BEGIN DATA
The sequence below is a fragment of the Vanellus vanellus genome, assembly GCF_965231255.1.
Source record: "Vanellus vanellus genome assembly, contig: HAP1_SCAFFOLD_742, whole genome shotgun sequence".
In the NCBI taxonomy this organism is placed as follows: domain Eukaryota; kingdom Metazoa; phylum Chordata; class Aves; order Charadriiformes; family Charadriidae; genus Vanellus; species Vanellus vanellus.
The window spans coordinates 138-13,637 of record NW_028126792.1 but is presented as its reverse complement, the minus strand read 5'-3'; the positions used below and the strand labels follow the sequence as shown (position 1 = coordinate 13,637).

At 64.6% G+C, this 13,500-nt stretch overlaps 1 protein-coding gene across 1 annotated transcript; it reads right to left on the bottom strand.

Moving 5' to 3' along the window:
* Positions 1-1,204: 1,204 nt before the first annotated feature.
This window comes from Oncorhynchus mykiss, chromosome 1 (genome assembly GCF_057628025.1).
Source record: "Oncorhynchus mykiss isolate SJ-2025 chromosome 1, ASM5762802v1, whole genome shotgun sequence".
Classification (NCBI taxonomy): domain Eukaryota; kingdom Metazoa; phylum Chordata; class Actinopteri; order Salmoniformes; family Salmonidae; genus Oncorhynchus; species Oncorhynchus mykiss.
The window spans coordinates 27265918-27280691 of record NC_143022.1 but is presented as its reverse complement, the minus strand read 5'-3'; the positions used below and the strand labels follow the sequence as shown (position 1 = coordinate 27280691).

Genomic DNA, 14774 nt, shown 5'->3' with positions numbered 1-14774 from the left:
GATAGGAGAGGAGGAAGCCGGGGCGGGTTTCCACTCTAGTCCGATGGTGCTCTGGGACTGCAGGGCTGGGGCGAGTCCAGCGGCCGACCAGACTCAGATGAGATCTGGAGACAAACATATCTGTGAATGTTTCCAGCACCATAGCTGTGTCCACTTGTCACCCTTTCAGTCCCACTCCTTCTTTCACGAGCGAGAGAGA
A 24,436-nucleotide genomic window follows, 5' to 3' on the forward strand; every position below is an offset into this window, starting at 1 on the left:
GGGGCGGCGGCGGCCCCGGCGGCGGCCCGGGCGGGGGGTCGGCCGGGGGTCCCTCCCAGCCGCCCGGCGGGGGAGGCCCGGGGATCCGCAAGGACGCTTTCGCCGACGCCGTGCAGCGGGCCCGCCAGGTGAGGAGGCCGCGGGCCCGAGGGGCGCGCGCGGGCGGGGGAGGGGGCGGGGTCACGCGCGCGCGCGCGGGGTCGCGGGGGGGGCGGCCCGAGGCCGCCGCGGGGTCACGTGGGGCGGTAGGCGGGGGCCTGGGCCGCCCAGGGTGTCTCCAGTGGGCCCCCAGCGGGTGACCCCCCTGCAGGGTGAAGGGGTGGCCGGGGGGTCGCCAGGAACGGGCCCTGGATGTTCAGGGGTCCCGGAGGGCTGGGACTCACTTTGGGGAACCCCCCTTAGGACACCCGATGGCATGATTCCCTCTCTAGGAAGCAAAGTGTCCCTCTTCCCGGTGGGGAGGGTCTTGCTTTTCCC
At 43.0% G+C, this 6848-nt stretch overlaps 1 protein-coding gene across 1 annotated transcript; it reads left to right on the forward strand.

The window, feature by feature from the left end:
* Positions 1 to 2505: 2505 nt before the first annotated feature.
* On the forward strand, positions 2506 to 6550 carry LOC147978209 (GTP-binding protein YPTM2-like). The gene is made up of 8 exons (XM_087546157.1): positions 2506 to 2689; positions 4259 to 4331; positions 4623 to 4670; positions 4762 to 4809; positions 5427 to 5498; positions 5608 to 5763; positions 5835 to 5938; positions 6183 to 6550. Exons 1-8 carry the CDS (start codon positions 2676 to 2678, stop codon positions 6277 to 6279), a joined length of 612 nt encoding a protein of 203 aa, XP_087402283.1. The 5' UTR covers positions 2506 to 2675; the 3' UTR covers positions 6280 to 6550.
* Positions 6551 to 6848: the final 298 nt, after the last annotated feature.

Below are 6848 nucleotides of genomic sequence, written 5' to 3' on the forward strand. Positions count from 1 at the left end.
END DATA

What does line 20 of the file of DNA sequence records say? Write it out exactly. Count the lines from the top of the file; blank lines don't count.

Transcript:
* Positions 6551 to 6848: the final 298 nt, after the last annotated feature.